Piano Technique: Applying Various strategies to unravel a scale in 10ths (VIDEO)

Most of my adult students get unnerved when starting a scale three notes into it. And to make matters worse, they become panic-stricken when one hand is not a carbon copy of the other. (i.e. both hands are not playing the same notes at the same time)

In the case of E minor, using the PURE or NATURAL FORM, (in legato), I doled out step-by-step anxiety relief for one of my adult students who needed assistance ORGANIZING the sequence of TENTHS.

That is, he required both a COGNITIVE and KINESTHETIC (TOUCHY-FEELY) understanding of his 4-octave keyboard romp.

As a start, I introduced him to a built-in SYMMETRY between the hands as the scale progressed: When the Right hands plays E, F# and G, using fingers 1, 2, 3, the Left plays C,D,E, using 3, 2, 1. (These are termed RECIPROCAL or MIRROR fingers)

But it was not enough to isolate all the keyboard neighborhoods that had PLEASING MIRRORS in each octave.

KNOWING and FEELING the arrival of finger number FOUR in each hand, as it occurred over a four-octave spread, was MOST PIVOTAL to the PRACTICING regimen.

(Naturally, SLOW, DELIBERATE repetition framed the early practicing phase, along with imbuing the LONG-Short-Long, dotted 8th/16th rhythm)

Since the student began with a smooth and connected (LEGATO) rendering, I urged him as well to FEEL a certain TRACTION or connectivity to the keys, along with a sense of HORIZONTAL weight transfer –He would imagine a PUSH-UP effect ACROSS FOUR OCTAVES.

When he transitioned to CRISP STACCATO PLAYING, I suggested he use “CUPPED” hands, and a slightly lower wrist.

OTHER support strategies included FLESHING OUT THE LEFT hand over the right, followed by the reverse, before BALANCING voices. (In STACCATO)

LIGHTER ARMS produced a let-up of intensity, while heavier arms channeled more dead weight into the keys for a FORTE (BIG sound).

Finally, my student had a chance to practice a less anxiety-provoking CONTRARY MOTION E Minor Scale. To his delight, the same fingers of each hand play at the same time, though routines like blocking out TUNNELS (through which the thumb passes), and what I term a THUMB swing to swing motion between the hands were enlisted to smooth out his journey.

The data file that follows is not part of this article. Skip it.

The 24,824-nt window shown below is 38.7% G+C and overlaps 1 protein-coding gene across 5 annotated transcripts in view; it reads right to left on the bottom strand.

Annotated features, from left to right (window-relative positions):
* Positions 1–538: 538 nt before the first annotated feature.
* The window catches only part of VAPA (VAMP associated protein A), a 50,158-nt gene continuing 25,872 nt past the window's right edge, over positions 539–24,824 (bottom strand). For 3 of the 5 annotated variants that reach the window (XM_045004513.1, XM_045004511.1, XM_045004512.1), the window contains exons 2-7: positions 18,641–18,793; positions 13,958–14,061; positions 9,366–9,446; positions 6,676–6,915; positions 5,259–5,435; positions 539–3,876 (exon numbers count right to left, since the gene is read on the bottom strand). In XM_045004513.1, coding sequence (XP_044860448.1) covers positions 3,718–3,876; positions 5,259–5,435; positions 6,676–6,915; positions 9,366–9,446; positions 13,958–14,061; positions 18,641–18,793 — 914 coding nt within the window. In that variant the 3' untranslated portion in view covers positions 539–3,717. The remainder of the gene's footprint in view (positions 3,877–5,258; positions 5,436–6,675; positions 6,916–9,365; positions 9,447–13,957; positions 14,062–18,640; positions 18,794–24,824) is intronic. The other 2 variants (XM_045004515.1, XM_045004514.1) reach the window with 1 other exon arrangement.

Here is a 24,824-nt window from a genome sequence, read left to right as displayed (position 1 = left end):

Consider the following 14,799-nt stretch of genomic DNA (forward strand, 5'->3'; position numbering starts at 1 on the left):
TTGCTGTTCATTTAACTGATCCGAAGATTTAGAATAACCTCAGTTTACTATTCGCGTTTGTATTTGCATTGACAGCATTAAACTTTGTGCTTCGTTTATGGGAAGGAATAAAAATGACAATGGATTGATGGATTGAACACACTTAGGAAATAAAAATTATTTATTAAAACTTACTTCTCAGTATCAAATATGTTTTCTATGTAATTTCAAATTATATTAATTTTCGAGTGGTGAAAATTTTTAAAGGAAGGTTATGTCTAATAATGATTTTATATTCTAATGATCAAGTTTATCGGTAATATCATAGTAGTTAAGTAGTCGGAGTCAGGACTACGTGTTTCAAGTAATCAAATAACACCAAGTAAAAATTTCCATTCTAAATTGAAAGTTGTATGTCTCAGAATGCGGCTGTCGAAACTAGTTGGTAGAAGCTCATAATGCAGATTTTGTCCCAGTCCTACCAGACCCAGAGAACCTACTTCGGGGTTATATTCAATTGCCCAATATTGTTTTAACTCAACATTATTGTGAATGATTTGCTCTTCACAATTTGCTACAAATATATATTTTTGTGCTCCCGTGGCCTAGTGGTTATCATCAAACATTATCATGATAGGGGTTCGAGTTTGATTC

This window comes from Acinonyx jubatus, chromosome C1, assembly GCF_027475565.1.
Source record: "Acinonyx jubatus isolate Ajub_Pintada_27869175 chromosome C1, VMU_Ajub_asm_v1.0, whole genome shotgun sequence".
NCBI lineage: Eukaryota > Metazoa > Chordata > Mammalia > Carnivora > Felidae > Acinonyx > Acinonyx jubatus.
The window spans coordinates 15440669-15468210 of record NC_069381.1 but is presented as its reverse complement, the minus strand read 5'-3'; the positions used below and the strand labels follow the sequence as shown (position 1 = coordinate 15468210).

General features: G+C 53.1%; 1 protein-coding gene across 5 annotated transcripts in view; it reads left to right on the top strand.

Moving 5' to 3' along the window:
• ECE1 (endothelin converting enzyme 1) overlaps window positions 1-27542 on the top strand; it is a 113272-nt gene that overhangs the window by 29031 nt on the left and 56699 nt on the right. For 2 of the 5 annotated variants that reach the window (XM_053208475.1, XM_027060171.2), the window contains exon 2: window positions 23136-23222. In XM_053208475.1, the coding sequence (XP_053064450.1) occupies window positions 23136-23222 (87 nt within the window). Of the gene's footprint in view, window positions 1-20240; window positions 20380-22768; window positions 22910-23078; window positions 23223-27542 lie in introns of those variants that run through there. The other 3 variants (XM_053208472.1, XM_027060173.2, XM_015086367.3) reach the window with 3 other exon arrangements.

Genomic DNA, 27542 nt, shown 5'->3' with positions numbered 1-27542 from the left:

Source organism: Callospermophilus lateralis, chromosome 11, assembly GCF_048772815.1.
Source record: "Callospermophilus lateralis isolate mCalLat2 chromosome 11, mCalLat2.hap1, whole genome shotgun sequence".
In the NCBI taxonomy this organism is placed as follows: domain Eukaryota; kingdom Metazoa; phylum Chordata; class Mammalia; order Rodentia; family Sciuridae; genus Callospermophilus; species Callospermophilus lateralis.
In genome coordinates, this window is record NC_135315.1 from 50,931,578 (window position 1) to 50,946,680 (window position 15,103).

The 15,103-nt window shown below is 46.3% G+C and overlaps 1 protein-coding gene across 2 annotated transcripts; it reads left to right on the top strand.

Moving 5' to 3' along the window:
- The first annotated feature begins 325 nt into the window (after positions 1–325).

As a RECAP, parallel 10ths and Contrary Motion practicing strategies are showcased in the attached video.

(The Scale page below does not include 10ths, though once the fingering is given for Parallel motion, the player starts the Right HAND on the third note, G, and proceeds by steps according to the traditional fingering) The Left hand remains in ROOT position.

e minor staccato

About arioso7: Shirley Kirsten

International piano teacher by Skype, recording artist, composer, piano finder, freelance writer, film maker, story teller: Grad of the NYC HS of Performing Arts, Oberlin Conservatory, NYU (Master of Arts) Studies with Lillian Freundlich and Ena Bronstein; Master classes with Murray Perahia and Oxana Yablonskaya. Studios in BERKELEY and EL CERRITO, California; Member, Music Teachers Assoc. of California, MTAC; Distance learning and Skyped instruction with supplementary videos: SKYPE ID, shirleypiano1 Contact me at: shirley_kirsten@yahoo.com OR http://www.youtube.com/arioso7 or at FACEBOOK: Shirley Smith Kirsten, http://facebook.com /shirley.kirsten TWITTER: http://twitter.com/arioso7 Private fund-raising for non-profits as pianist--Public Speaking re: piano teaching and creative approaches
This entry was posted in practicing scales, strategies for practicing scales and tagged , , , , , , , , , , , , , , , , , , , , , , . Bookmark the permalink.

Leave a Reply

Fill in your details below or click an icon to log in:

WordPress.com Logo

You are commenting using your WordPress.com account. Log Out / Change )

Twitter picture

You are commenting using your Twitter account. Log Out / Change )

Facebook photo

You are commenting using your Facebook account. Log Out / Change )

Google+ photo

You are commenting using your Google+ account. Log Out / Change )

Connecting to %s